“Education provides the essential building blocks for lasting peace”, says Akuja de Garang, the Team Leader for Cambridge Education’s Girls’ Education South Sudan (GESS) programme. This fierce commitment and her determination to promote education for all in the war-torn country of her birth, has led her all the way to Buckingham Palace where she becomes the first British-South Sudanese national to be awarded the Member of the Order of the British Empire (MBE) by heir to the throne, Prince Charles.
Akuja’s MBE is in recognition of her tireless work to promote girls’ education and social development in South Sudan. Currently she is leading a 300-strong team to transform the lives of a generation of girls as part of the UK aid-funded GESS programme. Drawing on her experience as a girl growing up in South Sudan, Akuja has been instrumental in GESS’ success, convincing girls, their parents and teachers, and the Minister of Education himself, that their education is worth fighting for.
Born in southern Sudan, Akuja was just eight years’ old when civil war broke out in 1983. She fled the country with her family and eventually settled in the UK where she was afforded the opportunity to gain a first class education – a distant dream for most South Sudanese girls. In a country where culture and traditions mean that many don’t see the value of educating their daughters, only one girl in ten can expect to finish primary school.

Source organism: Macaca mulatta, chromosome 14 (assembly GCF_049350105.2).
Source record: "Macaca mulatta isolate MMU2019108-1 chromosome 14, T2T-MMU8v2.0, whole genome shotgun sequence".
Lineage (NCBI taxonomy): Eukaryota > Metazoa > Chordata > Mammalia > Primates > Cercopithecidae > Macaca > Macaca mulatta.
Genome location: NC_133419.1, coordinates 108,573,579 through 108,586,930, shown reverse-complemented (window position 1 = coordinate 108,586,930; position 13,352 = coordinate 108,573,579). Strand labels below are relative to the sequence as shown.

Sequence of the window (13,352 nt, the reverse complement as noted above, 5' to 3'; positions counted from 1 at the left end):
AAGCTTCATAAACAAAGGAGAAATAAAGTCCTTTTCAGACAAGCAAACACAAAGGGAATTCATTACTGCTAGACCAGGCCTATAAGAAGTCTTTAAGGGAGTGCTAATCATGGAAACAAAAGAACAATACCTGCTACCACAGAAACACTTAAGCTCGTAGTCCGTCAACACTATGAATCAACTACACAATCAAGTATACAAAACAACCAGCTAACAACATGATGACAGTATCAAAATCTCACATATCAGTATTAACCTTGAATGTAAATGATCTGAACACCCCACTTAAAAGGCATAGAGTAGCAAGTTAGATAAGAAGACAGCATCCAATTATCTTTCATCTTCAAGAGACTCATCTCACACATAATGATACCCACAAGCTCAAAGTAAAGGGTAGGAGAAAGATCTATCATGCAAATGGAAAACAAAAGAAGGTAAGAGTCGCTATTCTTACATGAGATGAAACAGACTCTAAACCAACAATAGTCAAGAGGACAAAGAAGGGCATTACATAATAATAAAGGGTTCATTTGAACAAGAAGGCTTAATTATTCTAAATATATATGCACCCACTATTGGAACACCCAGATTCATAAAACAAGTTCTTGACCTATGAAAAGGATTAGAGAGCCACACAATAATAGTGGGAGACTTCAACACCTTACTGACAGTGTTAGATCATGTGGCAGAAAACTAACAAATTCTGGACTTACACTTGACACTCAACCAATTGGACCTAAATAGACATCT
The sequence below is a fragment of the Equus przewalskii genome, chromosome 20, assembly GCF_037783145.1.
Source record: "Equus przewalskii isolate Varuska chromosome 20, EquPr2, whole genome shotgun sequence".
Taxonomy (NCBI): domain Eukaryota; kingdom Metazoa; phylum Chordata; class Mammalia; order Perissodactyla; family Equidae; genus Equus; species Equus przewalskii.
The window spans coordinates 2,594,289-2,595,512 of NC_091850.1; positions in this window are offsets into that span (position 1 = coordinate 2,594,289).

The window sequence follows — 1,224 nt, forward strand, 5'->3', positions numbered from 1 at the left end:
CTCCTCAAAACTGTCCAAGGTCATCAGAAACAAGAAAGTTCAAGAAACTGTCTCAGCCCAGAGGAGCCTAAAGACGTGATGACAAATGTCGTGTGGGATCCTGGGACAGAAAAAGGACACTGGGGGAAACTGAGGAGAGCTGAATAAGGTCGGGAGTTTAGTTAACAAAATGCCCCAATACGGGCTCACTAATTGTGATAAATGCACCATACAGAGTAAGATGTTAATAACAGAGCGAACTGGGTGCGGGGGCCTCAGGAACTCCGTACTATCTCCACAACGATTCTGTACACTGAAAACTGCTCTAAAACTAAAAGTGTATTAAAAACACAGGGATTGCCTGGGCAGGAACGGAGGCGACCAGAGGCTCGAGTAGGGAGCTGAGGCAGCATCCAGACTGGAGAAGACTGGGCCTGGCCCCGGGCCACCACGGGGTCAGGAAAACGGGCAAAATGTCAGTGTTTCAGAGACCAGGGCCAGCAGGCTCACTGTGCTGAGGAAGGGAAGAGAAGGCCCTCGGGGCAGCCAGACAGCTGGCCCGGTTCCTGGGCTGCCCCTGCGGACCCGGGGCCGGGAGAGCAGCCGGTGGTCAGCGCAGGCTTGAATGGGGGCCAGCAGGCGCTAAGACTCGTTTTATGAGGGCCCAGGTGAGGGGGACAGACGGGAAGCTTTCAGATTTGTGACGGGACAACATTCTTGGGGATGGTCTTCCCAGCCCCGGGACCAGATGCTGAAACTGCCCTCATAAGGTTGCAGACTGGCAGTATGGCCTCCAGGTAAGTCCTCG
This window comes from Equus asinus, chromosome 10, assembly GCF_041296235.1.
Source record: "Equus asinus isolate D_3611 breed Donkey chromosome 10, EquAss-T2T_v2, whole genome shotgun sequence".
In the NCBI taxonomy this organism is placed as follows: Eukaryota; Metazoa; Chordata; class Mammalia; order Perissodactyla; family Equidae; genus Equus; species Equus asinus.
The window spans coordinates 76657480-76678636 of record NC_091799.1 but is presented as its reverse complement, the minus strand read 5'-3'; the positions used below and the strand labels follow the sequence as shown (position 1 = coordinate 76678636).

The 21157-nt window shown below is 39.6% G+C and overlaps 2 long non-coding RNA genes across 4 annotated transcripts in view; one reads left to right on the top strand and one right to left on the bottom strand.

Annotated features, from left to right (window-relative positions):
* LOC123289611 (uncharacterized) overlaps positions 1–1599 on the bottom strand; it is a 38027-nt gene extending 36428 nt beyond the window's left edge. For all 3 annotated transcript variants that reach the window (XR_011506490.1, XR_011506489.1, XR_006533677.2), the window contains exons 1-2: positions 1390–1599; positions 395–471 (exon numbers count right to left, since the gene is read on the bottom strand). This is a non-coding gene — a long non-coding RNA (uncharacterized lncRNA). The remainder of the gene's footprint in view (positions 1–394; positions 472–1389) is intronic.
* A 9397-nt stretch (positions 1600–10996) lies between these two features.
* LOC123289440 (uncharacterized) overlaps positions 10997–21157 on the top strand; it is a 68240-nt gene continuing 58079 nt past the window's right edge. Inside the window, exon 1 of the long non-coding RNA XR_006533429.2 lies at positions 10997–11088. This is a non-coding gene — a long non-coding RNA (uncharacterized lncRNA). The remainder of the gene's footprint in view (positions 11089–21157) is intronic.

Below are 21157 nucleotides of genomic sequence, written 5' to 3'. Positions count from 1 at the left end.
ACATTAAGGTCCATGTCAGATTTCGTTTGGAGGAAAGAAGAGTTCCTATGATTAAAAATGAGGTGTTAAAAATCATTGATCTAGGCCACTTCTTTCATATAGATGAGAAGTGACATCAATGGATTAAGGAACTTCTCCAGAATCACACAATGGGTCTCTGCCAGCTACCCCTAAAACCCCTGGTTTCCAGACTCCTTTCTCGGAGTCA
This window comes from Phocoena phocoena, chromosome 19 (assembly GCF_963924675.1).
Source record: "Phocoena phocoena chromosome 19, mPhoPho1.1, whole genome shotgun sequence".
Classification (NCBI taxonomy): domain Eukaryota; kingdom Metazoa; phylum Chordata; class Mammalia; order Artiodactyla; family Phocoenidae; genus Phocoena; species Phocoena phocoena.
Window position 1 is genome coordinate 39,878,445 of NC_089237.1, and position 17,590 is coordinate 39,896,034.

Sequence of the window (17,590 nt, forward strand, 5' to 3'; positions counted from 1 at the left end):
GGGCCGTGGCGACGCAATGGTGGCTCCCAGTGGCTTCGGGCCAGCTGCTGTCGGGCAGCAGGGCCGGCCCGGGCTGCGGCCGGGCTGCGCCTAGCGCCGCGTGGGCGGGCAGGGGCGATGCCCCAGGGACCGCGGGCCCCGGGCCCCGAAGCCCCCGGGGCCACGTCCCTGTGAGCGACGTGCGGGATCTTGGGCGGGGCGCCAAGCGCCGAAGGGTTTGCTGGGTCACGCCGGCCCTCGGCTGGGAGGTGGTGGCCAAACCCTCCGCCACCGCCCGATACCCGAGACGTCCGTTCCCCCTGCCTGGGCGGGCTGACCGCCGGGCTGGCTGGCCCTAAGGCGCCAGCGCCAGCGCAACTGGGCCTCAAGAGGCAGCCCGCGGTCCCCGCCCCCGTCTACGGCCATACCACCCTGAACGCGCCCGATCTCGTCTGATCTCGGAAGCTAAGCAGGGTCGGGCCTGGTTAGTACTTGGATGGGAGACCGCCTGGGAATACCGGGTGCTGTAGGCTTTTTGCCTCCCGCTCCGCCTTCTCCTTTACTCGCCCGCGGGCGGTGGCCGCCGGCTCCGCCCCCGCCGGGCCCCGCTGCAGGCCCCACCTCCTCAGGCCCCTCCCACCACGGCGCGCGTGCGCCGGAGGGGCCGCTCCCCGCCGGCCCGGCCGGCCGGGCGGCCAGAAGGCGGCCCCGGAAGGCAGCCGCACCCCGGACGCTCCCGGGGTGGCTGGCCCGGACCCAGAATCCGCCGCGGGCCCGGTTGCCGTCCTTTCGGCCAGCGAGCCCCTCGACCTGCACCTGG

Akuja returned to South Sudan in 2004 with an MSc in Violence, Conflict & Development from the School of Oriental and African Studies, University of London determined to contribute to the rebuilding of her country. She worked across a number of projects and interventions in areas including human rights, gender, health, education, and peace building before joining the GESS team in 2013.
Over the past four years UK aid funding has enabled the GESS programme to reach over 3500 schools, with more than 9000 grants funding classrooms, latrines, books and much more. Over 300,000 cash transfers have been paid to more than 180,000 girls, while two million people have been reached through radio programmes aimed at changing the negative socio-cultural attitudes towards educating girls.
Reports from GESS are showing that UK aid is helping to hold together the social fabric of South Sudan at a time when it is under maximum pressure. Since 2016 GESS has been the principal source of education funding in the country and this support will remain crucial in transforming the lives of a generation of children in the world’s newest nation.
Akuja collected her MBE in London on Friday 16 June. She will soon return to Juba to continue this essential work. She says:
“Thanks to the incredibly resilient and inspiring South Sudanese girls who continue to fuel my passion for my work and my country. I’m hoping this will be a story that they will aspire to. If I can inspire even just one girl to reach for greatness, to never give up, then everything will have been worthwhile.”